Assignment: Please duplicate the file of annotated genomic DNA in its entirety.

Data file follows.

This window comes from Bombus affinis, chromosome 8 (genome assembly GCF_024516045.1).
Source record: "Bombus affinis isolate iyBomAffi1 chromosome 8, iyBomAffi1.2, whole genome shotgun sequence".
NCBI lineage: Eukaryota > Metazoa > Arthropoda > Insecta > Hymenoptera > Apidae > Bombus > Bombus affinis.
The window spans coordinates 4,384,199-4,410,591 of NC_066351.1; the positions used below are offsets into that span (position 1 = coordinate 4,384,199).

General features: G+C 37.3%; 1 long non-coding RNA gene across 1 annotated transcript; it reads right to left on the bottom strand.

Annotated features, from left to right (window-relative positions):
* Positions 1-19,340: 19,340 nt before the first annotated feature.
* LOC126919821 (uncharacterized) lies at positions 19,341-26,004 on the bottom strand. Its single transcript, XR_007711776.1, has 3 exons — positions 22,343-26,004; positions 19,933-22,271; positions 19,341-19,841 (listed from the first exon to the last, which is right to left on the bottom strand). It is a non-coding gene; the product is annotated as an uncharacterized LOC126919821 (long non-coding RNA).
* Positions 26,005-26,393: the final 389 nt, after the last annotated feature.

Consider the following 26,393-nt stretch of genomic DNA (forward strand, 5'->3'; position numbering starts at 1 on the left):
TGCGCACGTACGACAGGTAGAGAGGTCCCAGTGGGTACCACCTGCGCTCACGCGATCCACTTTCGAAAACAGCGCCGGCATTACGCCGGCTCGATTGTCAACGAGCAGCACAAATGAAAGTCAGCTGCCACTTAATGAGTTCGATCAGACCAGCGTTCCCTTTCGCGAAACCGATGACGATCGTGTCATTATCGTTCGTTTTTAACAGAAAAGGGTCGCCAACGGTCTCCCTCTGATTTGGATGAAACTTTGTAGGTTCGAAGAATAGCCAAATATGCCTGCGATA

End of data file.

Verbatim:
This window comes from Bombus affinis, chromosome 8 (genome assembly GCF_024516045.1).
Source record: "Bombus affinis isolate iyBomAffi1 chromosome 8, iyBomAffi1.2, whole genome shotgun sequence".
NCBI lineage: Eukaryota > Metazoa > Arthropoda > Insecta > Hymenoptera > Apidae > Bombus > Bombus affinis.
The window spans coordinates 4,384,199-4,410,591 of NC_066351.1; the positions used below are offsets into that span (position 1 = coordinate 4,384,199).

General features: G+C 37.3%; 1 long non-coding RNA gene across 1 annotated transcript; it reads right to left on the bottom strand.

Annotated features, from left to right (window-relative positions):
* Positions 1-19,340: 19,340 nt before the first annotated feature.
* LOC126919821 (uncharacterized) lies at positions 19,341-26,004 on the bottom strand. Its single transcript, XR_007711776.1, has 3 exons — positions 22,343-26,004; positions 19,933-22,271; positions 19,341-19,841 (listed from the first exon to the last, which is right to left on the bottom strand). It is a non-coding gene; the product is annotated as an uncharacterized LOC126919821 (long non-coding RNA).
* Positions 26,005-26,393: the final 389 nt, after the last annotated feature.

Consider the following 26,393-nt stretch of genomic DNA (forward strand, 5'->3'; position numbering starts at 1 on the left):
TGCGCACGTACGACAGGTAGAGAGGTCCCAGTGGGTACCACCTGCGCTCACGCGATCCACTTTCGAAAACAGCGCCGGCATTACGCCGGCTCGATTGTCAACGAGCAGCACAAATGAAAGTCAGCTGCCACTTAATGAGTTCGATCAGACCAGCGTTCCCTTTCGCGAAACCGATGACGATCGTGTCATTATCGTTCGTTTTTAACAGAAAAGGGTCGCCAACGGTCTCCCTCTGATTTGGATGAAACTTTGTAGGTTCGAAGAATAGCCAAATATGCCTGCGATA